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Right to Marriage for Same-Sex Couples—“Equality, Dignity in the Eyes of the Law”

By Charles O. Thompson and Garrett C. Parks

In the most anticipated decision of the year, the United States Supreme Court ruled 5-4 that the 14th Amendment guarantees same-sex couples the right to marry.  The decision, penned by swing-vote Justice Anthony Kennedy, held that marriage is a fundamental right and “couples of the same-sex may not be deprived of that right and that liberty.”

The case, Obergefell v. Hodges, involved couples challenging same-sex marriage bans in Michigan, Ohio, Kentucky, and Tennessee.  The Sixth Circuit Court of Appeals, which hears challenges to laws in those states, upheld the bans on grounds of tradition and the “distinctiveness” of opposite-sex marriage.

Rejecting these contentions, Justice Kennedy wrote: “far from seeking to devalue marriage, the petitioners seek it for themselves because of their respect—and need—for its privileges and responsibilities.”  The decision was anchored to four premises regarding marriage: (1) personal choice regarding marriage is inherent to individual autonomy; (2) precedent establishes that the right to marry is fundamental as it supports the importance our society puts on two-person unions; (3) it safeguards children and families; and (4) it is a keystone to the order of our society, of which “there is no difference between same- and opposite-sex couples.”

Same-Sex Marriage and Employers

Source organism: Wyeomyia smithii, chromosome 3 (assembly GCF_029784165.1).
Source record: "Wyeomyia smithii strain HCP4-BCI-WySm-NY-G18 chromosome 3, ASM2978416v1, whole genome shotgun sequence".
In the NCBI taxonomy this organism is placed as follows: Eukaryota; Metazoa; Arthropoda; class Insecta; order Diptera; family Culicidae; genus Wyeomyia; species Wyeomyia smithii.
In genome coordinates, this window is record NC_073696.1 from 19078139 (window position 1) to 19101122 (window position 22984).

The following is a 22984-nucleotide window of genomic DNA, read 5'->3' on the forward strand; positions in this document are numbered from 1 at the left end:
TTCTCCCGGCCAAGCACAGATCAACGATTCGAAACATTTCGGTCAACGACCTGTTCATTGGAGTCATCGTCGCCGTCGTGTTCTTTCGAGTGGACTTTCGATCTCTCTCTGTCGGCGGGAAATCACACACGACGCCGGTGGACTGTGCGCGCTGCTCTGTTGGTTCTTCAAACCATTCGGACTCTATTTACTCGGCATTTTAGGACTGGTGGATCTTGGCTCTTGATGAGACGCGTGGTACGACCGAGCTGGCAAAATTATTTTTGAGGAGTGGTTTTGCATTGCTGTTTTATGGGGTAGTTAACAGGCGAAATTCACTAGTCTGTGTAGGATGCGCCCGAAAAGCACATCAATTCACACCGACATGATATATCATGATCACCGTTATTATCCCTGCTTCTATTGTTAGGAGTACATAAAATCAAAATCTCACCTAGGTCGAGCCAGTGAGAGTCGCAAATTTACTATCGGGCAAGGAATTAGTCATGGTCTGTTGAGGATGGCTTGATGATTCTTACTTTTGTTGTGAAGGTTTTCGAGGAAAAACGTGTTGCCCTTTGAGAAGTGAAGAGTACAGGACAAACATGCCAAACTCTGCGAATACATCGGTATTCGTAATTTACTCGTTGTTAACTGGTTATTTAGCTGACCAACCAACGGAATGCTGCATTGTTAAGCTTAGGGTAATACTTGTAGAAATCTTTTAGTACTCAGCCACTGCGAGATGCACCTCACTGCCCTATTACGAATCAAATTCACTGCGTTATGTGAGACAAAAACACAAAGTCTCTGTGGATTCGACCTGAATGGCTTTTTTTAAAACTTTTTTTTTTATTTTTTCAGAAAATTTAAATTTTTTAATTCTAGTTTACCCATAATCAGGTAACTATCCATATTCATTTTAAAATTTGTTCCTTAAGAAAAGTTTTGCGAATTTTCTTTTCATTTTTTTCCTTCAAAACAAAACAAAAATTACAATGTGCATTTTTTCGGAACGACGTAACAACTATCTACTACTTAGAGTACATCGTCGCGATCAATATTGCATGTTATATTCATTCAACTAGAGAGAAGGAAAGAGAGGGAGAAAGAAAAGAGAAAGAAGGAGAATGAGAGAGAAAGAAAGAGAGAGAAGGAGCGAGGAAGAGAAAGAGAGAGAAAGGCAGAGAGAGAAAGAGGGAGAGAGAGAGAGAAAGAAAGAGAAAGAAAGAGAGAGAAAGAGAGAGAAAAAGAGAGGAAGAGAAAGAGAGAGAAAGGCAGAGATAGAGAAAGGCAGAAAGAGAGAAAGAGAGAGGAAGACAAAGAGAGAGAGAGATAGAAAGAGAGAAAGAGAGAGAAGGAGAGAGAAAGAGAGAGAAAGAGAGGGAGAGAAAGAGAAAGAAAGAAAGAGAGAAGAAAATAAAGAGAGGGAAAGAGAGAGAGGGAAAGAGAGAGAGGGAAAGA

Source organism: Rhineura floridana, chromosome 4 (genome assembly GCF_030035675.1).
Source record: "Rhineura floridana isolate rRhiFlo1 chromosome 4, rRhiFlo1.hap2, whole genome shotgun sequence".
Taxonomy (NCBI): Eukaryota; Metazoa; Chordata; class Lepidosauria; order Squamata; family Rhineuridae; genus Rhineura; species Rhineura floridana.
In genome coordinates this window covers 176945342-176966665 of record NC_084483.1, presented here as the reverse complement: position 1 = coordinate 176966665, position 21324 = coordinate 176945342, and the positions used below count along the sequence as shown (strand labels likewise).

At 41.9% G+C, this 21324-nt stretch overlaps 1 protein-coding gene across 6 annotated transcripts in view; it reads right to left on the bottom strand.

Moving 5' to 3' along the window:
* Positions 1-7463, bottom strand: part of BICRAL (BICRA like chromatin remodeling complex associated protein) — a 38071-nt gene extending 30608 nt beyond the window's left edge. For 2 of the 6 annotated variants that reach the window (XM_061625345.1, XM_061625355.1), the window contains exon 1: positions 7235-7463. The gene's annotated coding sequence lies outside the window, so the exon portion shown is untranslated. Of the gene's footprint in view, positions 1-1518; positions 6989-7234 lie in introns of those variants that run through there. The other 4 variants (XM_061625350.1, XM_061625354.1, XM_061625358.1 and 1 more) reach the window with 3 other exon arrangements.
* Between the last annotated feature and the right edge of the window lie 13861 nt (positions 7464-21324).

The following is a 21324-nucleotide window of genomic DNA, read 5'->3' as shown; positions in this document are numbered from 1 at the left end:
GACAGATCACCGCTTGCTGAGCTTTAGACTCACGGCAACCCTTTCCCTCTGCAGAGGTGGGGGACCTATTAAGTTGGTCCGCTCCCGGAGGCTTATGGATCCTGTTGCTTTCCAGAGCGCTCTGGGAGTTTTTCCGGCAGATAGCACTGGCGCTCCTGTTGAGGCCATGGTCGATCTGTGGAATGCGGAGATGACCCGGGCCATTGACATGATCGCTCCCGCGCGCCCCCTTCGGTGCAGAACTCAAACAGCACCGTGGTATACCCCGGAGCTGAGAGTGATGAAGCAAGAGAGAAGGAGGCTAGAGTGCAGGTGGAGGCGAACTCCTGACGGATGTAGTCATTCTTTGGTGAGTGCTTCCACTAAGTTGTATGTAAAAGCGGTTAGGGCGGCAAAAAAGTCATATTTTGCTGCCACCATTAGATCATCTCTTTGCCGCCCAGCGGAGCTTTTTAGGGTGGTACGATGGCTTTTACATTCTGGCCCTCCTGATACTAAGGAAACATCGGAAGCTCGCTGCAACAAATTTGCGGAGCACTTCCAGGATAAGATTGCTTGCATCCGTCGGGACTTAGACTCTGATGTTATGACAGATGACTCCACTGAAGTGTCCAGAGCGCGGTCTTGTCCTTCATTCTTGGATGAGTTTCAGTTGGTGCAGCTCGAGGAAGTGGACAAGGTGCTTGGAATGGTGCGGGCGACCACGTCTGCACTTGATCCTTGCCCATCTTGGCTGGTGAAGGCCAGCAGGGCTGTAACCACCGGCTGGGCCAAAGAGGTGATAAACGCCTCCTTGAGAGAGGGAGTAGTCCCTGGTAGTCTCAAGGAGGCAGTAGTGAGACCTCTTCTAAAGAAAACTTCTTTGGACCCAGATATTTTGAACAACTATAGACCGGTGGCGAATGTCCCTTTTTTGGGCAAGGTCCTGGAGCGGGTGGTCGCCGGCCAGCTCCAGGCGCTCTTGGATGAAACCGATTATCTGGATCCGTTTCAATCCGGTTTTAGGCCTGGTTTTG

The landmark decision will impact employers across the nation.  Employers will no longer be required to maintain state-by-state policies and procedures reflecting what had been a patchwork of different, oftentimes contradictory, state laws.  Moving forward, employers have a clear mandate regarding the treatment of same-sex couples.  From guaranteeing same-sex spouses access to benefits to revising discrimination policies, employers will face challenges and opportunities to conform their businesses to the new state of the law. We will keep you apprised as these policies evolve. A few examples include:

  • Family and Medical Leave Act (FMLA): FLMA guarantees employees leave to care for spouses, which now includes same-sex couples.
  • Benefits: Employer-provided benefits plans now must be offered to same-sex couples.
  • Sexual Orientation/Marital Discrimination: Depending on state laws regarding discrimination on the basis of sexual orientation and marital status, employers must be mindful and review their policies to ensure compliance with the new law.
  •  Taxes: Employers should be prepared to handle revised W-4 filings for employees who now have the right to get married and update their tax filing status.
  • Spousal Privilege/Confidentiality: Married same-sex spouses are now afforded the same rights to their spouse’s confidential communications, to refuse to testify in court against their spouse, and to be privy to the contents of confidential settlement or severance agreements entered into by their spouse.

We will continue to monitor the impact of the same-sex marriage decision on employers at the state level and across the Nation.